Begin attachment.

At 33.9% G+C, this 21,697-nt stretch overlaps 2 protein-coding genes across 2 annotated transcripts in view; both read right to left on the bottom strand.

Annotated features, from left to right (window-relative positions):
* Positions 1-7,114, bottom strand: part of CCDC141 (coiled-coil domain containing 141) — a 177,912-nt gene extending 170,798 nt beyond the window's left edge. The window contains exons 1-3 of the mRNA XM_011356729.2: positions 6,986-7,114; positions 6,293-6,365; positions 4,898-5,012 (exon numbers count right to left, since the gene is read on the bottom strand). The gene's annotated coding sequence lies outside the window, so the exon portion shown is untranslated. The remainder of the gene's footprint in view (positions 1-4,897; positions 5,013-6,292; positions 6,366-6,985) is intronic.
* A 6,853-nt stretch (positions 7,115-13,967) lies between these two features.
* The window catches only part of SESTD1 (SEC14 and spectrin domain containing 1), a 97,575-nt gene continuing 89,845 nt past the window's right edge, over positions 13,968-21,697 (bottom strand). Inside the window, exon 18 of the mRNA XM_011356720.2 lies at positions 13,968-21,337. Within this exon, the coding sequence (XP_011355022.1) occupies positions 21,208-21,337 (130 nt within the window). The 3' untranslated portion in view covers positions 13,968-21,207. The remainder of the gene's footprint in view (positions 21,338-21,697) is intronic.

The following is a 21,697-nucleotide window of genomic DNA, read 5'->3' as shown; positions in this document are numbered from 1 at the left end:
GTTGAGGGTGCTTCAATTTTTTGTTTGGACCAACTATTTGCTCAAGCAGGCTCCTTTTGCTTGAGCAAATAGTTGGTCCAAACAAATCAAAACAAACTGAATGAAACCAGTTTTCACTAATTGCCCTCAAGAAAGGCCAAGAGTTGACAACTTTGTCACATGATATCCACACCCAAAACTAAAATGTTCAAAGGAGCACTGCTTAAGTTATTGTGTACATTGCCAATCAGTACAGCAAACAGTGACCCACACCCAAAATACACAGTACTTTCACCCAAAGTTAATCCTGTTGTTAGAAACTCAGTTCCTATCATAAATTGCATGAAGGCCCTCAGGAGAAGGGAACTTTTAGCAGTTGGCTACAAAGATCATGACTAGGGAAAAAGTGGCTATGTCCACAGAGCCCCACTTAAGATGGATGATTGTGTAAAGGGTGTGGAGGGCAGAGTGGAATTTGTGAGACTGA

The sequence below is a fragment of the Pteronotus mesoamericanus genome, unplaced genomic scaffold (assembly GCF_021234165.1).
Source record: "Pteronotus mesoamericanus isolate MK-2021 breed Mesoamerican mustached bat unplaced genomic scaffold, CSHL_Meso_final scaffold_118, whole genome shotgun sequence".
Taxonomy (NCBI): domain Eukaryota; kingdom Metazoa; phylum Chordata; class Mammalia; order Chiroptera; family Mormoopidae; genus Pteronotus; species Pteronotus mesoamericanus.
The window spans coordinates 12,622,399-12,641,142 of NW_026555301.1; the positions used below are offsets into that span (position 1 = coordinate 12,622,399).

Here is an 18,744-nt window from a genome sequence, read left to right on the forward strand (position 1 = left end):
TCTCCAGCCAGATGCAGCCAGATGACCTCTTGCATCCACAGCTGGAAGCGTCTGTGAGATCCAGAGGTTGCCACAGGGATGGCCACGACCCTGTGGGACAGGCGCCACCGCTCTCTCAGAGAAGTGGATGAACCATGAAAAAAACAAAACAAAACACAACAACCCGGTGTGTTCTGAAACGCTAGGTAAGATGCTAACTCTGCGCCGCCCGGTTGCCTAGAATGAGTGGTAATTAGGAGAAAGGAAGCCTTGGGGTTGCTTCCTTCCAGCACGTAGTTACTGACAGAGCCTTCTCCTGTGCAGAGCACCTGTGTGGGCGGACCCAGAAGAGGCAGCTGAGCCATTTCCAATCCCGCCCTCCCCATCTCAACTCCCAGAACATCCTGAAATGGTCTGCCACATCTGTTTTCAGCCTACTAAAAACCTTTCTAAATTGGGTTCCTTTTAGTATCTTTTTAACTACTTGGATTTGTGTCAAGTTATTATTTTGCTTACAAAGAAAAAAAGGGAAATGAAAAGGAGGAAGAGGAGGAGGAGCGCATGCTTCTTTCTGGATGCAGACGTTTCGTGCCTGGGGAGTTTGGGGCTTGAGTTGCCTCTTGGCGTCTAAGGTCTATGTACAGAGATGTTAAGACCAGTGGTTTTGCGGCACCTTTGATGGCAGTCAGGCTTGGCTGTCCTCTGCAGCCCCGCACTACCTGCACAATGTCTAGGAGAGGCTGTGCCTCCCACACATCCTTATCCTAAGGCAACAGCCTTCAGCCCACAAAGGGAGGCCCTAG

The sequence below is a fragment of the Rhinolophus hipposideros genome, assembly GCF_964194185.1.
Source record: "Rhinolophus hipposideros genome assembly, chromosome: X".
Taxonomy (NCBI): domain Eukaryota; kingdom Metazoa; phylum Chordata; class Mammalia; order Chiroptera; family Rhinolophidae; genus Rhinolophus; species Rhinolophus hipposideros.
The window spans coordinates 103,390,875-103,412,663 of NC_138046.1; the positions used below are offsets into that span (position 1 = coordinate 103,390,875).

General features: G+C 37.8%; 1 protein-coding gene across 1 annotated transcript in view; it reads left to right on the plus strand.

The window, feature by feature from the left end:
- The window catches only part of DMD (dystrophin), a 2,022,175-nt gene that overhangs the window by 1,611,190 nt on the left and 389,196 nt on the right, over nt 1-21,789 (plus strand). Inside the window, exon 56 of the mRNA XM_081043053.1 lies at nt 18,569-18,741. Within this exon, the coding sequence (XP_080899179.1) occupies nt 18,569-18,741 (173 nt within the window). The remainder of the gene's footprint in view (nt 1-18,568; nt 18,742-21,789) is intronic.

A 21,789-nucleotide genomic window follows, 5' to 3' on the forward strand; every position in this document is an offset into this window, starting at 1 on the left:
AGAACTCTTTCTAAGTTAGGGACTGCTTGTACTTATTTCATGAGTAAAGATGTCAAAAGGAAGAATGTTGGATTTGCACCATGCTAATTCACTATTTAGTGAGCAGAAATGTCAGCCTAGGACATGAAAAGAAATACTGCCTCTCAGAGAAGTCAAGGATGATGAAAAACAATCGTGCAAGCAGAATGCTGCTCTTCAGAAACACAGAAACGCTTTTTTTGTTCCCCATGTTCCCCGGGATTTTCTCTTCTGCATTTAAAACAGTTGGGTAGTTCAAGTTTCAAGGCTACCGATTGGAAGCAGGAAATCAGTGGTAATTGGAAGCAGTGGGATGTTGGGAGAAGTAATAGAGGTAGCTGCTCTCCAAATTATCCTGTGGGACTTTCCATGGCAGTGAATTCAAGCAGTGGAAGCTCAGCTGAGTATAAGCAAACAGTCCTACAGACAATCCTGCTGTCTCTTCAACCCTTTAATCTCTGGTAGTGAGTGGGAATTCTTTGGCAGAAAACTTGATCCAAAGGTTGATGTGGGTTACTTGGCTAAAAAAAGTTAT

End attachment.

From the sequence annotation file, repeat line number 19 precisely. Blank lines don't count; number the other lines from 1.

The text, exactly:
The window, feature by feature from the left end: